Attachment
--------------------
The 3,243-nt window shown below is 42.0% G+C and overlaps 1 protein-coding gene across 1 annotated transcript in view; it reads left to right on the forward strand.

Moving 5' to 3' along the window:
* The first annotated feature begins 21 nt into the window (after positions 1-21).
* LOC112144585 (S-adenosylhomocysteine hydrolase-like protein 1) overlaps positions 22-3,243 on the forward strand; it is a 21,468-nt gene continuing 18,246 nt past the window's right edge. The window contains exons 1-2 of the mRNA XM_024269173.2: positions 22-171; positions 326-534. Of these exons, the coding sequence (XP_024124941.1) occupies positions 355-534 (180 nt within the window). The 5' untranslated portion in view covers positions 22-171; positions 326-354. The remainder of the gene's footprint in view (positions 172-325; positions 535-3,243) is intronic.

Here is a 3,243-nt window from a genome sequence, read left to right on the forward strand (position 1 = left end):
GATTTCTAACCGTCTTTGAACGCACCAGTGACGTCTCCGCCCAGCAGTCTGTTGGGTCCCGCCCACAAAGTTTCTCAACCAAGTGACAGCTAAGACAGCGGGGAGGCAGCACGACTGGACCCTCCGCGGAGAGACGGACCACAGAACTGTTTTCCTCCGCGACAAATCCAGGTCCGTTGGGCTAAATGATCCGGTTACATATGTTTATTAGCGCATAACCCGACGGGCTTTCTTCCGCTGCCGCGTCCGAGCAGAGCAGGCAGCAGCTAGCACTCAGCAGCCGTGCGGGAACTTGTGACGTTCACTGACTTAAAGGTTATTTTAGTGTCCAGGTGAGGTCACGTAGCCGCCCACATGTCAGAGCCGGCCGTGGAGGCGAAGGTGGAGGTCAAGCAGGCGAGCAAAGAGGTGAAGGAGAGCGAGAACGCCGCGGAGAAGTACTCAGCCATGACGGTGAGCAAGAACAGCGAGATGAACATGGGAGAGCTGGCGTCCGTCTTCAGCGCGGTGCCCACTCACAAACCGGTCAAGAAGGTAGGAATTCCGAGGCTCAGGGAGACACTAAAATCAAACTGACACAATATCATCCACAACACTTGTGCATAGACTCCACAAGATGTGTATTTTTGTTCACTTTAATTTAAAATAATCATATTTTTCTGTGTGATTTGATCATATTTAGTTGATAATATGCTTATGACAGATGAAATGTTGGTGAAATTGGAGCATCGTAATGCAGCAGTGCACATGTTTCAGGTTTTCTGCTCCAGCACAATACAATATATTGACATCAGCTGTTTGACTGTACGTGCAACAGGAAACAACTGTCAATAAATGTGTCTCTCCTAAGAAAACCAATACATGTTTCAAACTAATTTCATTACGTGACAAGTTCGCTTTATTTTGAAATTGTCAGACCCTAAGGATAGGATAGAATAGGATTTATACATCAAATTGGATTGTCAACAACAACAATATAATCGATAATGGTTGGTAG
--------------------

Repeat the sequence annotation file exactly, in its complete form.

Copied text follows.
The 3,243-nt window shown below is 42.0% G+C and overlaps 1 protein-coding gene across 1 annotated transcript in view; it reads left to right on the forward strand.

Moving 5' to 3' along the window:
* The first annotated feature begins 21 nt into the window (after positions 1-21).
* LOC112144585 (S-adenosylhomocysteine hydrolase-like protein 1) overlaps positions 22-3,243 on the forward strand; it is a 21,468-nt gene continuing 18,246 nt past the window's right edge. The window contains exons 1-2 of the mRNA XM_024269173.2: positions 22-171; positions 326-534. Of these exons, the coding sequence (XP_024124941.1) occupies positions 355-534 (180 nt within the window). The 5' untranslated portion in view covers positions 22-171; positions 326-354. The remainder of the gene's footprint in view (positions 172-325; positions 535-3,243) is intronic.

Here is a 3,243-nt window from a genome sequence, read left to right on the forward strand (position 1 = left end):
GATTTCTAACCGTCTTTGAACGCACCAGTGACGTCTCCGCCCAGCAGTCTGTTGGGTCCCGCCCACAAAGTTTCTCAACCAAGTGACAGCTAAGACAGCGGGGAGGCAGCACGACTGGACCCTCCGCGGAGAGACGGACCACAGAACTGTTTTCCTCCGCGACAAATCCAGGTCCGTTGGGCTAAATGATCCGGTTACATATGTTTATTAGCGCATAACCCGACGGGCTTTCTTCCGCTGCCGCGTCCGAGCAGAGCAGGCAGCAGCTAGCACTCAGCAGCCGTGCGGGAACTTGTGACGTTCACTGACTTAAAGGTTATTTTAGTGTCCAGGTGAGGTCACGTAGCCGCCCACATGTCAGAGCCGGCCGTGGAGGCGAAGGTGGAGGTCAAGCAGGCGAGCAAAGAGGTGAAGGAGAGCGAGAACGCCGCGGAGAAGTACTCAGCCATGACGGTGAGCAAGAACAGCGAGATGAACATGGGAGAGCTGGCGTCCGTCTTCAGCGCGGTGCCCACTCACAAACCGGTCAAGAAGGTAGGAATTCCGAGGCTCAGGGAGACACTAAAATCAAACTGACACAATATCATCCACAACACTTGTGCATAGACTCCACAAGATGTGTATTTTTGTTCACTTTAATTTAAAATAATCATATTTTTCTGTGTGATTTGATCATATTTAGTTGATAATATGCTTATGACAGATGAAATGTTGGTGAAATTGGAGCATCGTAATGCAGCAGTGCACATGTTTCAGGTTTTCTGCTCCAGCACAATACAATATATTGACATCAGCTGTTTGACTGTACGTGCAACAGGAAACAACTGTCAATAAATGTGTCTCTCCTAAGAAAACCAATACATGTTTCAAACTAATTTCATTACGTGACAAGTTCGCTTTATTTTGAAATTGTCAGACCCTAAGGATAGGATAGAATAGGATTTATACATCAAATTGGATTGTCAACAACAACAATATAATCGATAATGGTTGGTAG